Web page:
Federer is 4-1 in Australian Open finals. The one defeat was an epic five-set loss to Rafael Nadal in 2009, which left Federer in tears afterward, according to The New York Times report.
Federer won the 2007 Australian Open without the loss of a set in his seven matches. He rebounded from his devastating loss to Nadal in 2009 by winning his fourth Australian Open title in 2010, beating Andy Murray in straight sets in the finals.
5. Monica Seles
Monica Seles played the Australian Open only four times in her 11 prime years between 1988 and 1998, and she won it all four times.
She no doubt would have won the event several more times had it not been for the tragic stabbing that took place in April 1993. She was just 19 at the time, but had already won eight Grand Slam singles titles, including her third consecutive Australian Open crown three months earlier.
The attack on Seles, carried out at courtside by a Steffi Graf fan in Germany, caused Seles to miss the next 10 Grand Slam events, including the 1994 and 1995 Australian Opens. She played in the 1996 Australian Open and won it again, improving her match record in the event to 28-0. It was her first major title since the stabbing incident and the last Grand Slam title of her career. She was 22.
Seles did not play the Australian Open the next two years, and finally had her perfect record at the event stopped by Martin Hingis in the 1999 semifinals.
While winning her first 33 Australian Open matches, Seles beat Graf twice. Seles was 4-0 in Australian Open finals, and four of her nine major titles were won in Australia.
4. Steffi Graf
Steffi Graf won four Australian Open titles, tying her for the second most in history, after Serena Williams' five.
Four things lifted her above the others with whom she is tied.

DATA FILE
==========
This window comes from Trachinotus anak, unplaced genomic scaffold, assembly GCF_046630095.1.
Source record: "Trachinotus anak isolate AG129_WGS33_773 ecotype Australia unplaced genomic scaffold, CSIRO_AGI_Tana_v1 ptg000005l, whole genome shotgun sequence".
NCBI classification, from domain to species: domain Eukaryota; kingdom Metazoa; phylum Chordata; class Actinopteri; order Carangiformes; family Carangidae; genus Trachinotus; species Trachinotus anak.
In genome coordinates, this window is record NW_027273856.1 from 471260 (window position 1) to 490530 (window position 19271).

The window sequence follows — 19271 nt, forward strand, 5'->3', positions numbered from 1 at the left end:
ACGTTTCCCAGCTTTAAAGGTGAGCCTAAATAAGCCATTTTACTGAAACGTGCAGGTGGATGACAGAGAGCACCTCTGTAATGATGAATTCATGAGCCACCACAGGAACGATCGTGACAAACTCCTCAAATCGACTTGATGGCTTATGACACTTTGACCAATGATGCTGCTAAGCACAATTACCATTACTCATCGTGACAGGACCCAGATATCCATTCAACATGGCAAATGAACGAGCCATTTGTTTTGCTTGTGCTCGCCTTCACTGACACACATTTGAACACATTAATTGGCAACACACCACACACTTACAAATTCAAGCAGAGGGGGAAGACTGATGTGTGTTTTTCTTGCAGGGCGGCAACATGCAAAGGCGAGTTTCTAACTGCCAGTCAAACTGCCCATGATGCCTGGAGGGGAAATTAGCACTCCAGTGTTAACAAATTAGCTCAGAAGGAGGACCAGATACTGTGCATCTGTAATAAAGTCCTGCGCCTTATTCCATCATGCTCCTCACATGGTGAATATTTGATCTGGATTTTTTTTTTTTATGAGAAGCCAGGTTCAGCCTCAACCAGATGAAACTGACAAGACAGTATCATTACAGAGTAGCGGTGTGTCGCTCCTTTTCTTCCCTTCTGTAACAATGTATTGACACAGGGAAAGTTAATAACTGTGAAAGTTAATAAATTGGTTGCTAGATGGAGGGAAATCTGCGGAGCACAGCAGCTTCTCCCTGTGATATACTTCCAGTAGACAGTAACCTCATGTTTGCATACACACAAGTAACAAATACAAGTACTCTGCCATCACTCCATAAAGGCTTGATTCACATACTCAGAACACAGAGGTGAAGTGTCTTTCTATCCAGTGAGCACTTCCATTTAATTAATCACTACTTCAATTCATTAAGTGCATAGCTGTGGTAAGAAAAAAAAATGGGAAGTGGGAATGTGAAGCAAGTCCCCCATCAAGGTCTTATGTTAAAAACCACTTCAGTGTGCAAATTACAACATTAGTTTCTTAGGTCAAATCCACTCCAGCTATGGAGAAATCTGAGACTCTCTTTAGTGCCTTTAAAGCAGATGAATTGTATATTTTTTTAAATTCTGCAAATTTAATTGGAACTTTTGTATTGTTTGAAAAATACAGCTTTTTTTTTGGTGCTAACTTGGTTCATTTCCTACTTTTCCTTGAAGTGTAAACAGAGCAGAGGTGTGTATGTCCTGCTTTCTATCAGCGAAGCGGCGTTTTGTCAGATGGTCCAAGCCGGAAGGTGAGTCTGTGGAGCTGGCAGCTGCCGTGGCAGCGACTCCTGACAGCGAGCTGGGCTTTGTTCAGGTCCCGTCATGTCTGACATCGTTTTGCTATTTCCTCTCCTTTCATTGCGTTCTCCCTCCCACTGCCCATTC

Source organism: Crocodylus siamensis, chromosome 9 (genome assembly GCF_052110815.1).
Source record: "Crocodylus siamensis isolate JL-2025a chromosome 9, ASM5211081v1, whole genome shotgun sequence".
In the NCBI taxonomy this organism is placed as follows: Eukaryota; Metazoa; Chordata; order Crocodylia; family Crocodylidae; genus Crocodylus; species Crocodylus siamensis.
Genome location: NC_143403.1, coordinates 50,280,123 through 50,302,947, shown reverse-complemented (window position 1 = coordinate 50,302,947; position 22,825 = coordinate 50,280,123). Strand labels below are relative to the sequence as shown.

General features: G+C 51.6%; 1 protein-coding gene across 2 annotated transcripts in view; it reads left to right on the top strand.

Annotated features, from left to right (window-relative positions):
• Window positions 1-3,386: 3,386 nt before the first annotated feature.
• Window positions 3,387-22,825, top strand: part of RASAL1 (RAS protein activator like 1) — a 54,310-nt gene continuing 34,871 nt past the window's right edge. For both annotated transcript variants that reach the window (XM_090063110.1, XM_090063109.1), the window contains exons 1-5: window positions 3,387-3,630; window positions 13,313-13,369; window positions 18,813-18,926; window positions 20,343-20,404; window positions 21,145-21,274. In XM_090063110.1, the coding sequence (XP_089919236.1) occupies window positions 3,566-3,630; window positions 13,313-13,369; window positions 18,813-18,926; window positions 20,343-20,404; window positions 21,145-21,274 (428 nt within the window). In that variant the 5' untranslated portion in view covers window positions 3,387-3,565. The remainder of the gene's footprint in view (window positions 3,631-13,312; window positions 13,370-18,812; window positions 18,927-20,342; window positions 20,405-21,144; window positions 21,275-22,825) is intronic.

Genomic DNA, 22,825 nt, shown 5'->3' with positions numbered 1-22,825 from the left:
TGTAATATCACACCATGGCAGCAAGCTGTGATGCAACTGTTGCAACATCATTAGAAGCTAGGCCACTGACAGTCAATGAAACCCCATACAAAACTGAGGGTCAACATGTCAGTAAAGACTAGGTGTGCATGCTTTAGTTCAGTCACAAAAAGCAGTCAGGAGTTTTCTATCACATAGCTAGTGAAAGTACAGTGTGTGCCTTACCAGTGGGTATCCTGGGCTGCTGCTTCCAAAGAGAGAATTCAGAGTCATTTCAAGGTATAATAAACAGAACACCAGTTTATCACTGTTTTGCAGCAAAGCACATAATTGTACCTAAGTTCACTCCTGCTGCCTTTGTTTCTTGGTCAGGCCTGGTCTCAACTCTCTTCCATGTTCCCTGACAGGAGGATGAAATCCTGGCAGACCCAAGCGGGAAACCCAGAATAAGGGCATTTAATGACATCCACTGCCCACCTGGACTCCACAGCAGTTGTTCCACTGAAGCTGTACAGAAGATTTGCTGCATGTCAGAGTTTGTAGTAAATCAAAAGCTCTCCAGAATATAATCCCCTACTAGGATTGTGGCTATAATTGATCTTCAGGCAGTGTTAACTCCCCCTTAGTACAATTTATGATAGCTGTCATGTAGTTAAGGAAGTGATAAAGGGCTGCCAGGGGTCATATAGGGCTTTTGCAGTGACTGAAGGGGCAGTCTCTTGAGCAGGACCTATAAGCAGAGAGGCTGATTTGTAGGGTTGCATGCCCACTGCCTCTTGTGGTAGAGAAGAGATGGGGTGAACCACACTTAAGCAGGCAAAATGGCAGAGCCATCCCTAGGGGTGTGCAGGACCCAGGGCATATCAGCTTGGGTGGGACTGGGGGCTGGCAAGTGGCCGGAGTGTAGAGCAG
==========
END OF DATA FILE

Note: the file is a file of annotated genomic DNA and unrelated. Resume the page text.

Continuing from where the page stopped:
1. Her 1988 Australian Open title began her run of victories in all four Grand Slam events that year. Graf is one of just five players to complete a single-year Grand Slam, and she was just 19 years old when she finished it.
2. Graf won three consecutive Australian Opens from 1988 through 1990. She won the first two without the loss of a set, beating Chris Evert and Gabriella Sabatini along the way. She lost only one set while winning her third straight Australian title.
3. During her 10-year run of dominance between 1987 and 1996, Graf played the Australian Open only six times. She won it on four of those occasions, and lost in the finals just once, in 1993 to Monica Seles.
4. Graf's four Australian Open titles were among her 22 Grand Slam singles titles, the most in the Open Era. Her three straight Australian Open titles were part of a run in which she won eight of nine Grand Slam tournaments. Her Australian Open success combined with her overall dominance during that period elevated her fame beyond that of several other Australian Open champions.
3. Novak Djokovic
It may be surprising to see Novak Djokovic ranked ahead of Roger Federer and Steffi Graf. However, what Djokovic has done at the Australian Open the past several years is almost unparalleled. Add the fact that he might be the favorite at this year's Australian Open and you have the outline of one of the event's greatest champions.
Djokovic has won four Australian Open titles, including the past three in a row. His three straight Australian Open titles represent an Open Era record for a man, and if it wins it again this year, it will set a record for most consecutive Australian Open crowns by a male or female.
Four of Djokovic's six Grand Slam titles have come in Melbourne, and he is 4-0 in Australian Open finals.